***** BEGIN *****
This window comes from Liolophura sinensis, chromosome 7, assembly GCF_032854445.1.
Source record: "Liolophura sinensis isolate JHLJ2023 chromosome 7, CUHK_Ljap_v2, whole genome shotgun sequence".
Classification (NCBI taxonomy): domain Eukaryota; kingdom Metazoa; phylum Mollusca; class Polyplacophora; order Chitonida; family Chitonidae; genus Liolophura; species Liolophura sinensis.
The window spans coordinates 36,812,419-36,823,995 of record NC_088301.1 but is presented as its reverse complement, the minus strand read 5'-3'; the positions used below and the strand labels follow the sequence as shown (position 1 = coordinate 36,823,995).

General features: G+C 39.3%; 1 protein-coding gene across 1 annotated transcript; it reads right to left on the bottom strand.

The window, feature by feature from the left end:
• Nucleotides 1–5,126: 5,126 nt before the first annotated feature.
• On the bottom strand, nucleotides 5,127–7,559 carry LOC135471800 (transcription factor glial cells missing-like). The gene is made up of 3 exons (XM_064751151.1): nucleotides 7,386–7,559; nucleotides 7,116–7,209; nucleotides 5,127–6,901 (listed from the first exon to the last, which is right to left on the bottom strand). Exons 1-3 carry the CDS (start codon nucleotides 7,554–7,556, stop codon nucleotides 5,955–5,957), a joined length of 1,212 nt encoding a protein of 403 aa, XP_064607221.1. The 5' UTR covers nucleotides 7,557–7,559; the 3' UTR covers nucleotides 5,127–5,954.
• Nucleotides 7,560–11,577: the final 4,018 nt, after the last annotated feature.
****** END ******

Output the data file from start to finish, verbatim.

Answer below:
This window comes from Liolophura sinensis, chromosome 7, assembly GCF_032854445.1.
Source record: "Liolophura sinensis isolate JHLJ2023 chromosome 7, CUHK_Ljap_v2, whole genome shotgun sequence".
Classification (NCBI taxonomy): domain Eukaryota; kingdom Metazoa; phylum Mollusca; class Polyplacophora; order Chitonida; family Chitonidae; genus Liolophura; species Liolophura sinensis.
The window spans coordinates 36,812,419-36,823,995 of record NC_088301.1 but is presented as its reverse complement, the minus strand read 5'-3'; the positions used below and the strand labels follow the sequence as shown (position 1 = coordinate 36,823,995).

General features: G+C 39.3%; 1 protein-coding gene across 1 annotated transcript; it reads right to left on the bottom strand.

The window, feature by feature from the left end:
• Nucleotides 1–5,126: 5,126 nt before the first annotated feature.
• On the bottom strand, nucleotides 5,127–7,559 carry LOC135471800 (transcription factor glial cells missing-like). The gene is made up of 3 exons (XM_064751151.1): nucleotides 7,386–7,559; nucleotides 7,116–7,209; nucleotides 5,127–6,901 (listed from the first exon to the last, which is right to left on the bottom strand). Exons 1-3 carry the CDS (start codon nucleotides 7,554–7,556, stop codon nucleotides 5,955–5,957), a joined length of 1,212 nt encoding a protein of 403 aa, XP_064607221.1. The 5' UTR covers nucleotides 7,557–7,559; the 3' UTR covers nucleotides 5,127–5,954.
• Nucleotides 7,560–11,577: the final 4,018 nt, after the last annotated feature.